Cruising along Scenic Highway 11, golfing in green valleys, and relaxing upon decks perched above Lake Keowee, it’s often easy to forget – or even to realize- the tremendous challenge this place must once have been to early inhabitants of the area.
Beneath venerable cedars, amidst tangled plantings of vinca and ivy, and in the quiet shadow of ancient mountains, stand the gravestones of many of those who pioneered this land, and whose legacy remains, although many of their names have been forgotten or erased from their headstones by time. When the “rude forefathers” whose remains were interred into these cemeteries arrived in this place, the land was raw, uncultivated, unexplored and often uninhabitable to all but the very sturdiest of prospective inhabitants.
Listed on the National Register of Historic Places, Oolenoy Baptist Church graveyard houses the earthly remains and monuments marking the resting place of “the peace-loving Cherokee”, “faithful slaves”, and European pioneers like Cornelius Keith, who came to this area from his native Scotland some 260 years ago. His son fought for the supremacy of this land in the Revolutionary War, and rests nearby. Numerous others, interred beneath mossy stones, were the victims or survivors of the Civil War.
One of the latter, buried at Oolenoy churchyard, is the great-grandfather of Justin Winter & Associates’ Martha Toy. He was Matthew Hendricks, who served in the Confederate Army, and miraculously survived the battles of First and Second Manassas, Antietam, Gettysburg, Gaines Mill, Fredricksburg, Cold Harbor and Missionary Ridge, finally returning to the Pumpkintown community where he raised a family and farmed until he passed away at the great old age of 102 years! What stories he must have had to share, and what memories he must have amassed, after so many years of a life lived among these hills, and in an uncertain and exciting time in this country’s history.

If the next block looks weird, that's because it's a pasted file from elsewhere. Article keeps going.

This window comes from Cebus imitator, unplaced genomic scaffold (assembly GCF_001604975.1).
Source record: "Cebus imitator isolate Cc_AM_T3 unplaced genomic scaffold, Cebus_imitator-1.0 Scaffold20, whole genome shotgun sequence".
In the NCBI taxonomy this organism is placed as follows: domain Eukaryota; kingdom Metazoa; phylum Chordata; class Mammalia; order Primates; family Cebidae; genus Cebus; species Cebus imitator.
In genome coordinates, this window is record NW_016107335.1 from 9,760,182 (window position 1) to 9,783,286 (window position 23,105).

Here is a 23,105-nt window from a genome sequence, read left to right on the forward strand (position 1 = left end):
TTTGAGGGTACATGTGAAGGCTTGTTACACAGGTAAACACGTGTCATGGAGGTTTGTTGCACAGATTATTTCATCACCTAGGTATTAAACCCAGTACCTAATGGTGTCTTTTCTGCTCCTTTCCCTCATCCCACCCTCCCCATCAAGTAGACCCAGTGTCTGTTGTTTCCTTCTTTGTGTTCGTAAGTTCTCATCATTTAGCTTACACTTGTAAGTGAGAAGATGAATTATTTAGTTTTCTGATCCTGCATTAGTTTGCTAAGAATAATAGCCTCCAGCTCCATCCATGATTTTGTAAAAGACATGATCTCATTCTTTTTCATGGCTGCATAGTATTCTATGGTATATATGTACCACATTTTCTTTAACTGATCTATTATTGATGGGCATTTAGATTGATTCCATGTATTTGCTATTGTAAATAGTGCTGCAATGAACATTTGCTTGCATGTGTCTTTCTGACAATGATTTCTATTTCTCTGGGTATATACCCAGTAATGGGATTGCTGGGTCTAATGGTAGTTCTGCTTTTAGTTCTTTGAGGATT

Countless untold stories of the Cherokee and of the slaves are also buried in such country graveyards, beneath rough stones with no writing, or with simply a Christian name, hand-engraved.
Cliffs and Reserve residents and descendants of the first settlers alike owe much to those who carved this place from the wilderness, and who put a human stamp and mark upon an area we now treasure as both scenic and historic. A prayer and a grateful thought are acceptable homage to the lives of those lived before us in this historically rich area.
Oolenoy Baptist Church is located just north of Hwy. 135, east of Hwy 8, on Miracle Hill Road. Friendship Cemetery, which houses the remains of Revolutionary and Civil War veterans, is just East of the Sunset Post Office, and south of Highway 11. McKinney Chapel graveyard, in The Cliffs at Keowee Vineyards, harbors the simple, unengraved tombstones of African American and Cherokee settlers, along with those of the early European pioneers of the area. Numerous other cemeteries in the immediate area harbor interesting, sobering, and uplifting testament to the early inhabitants of Pickens and Oconee counties.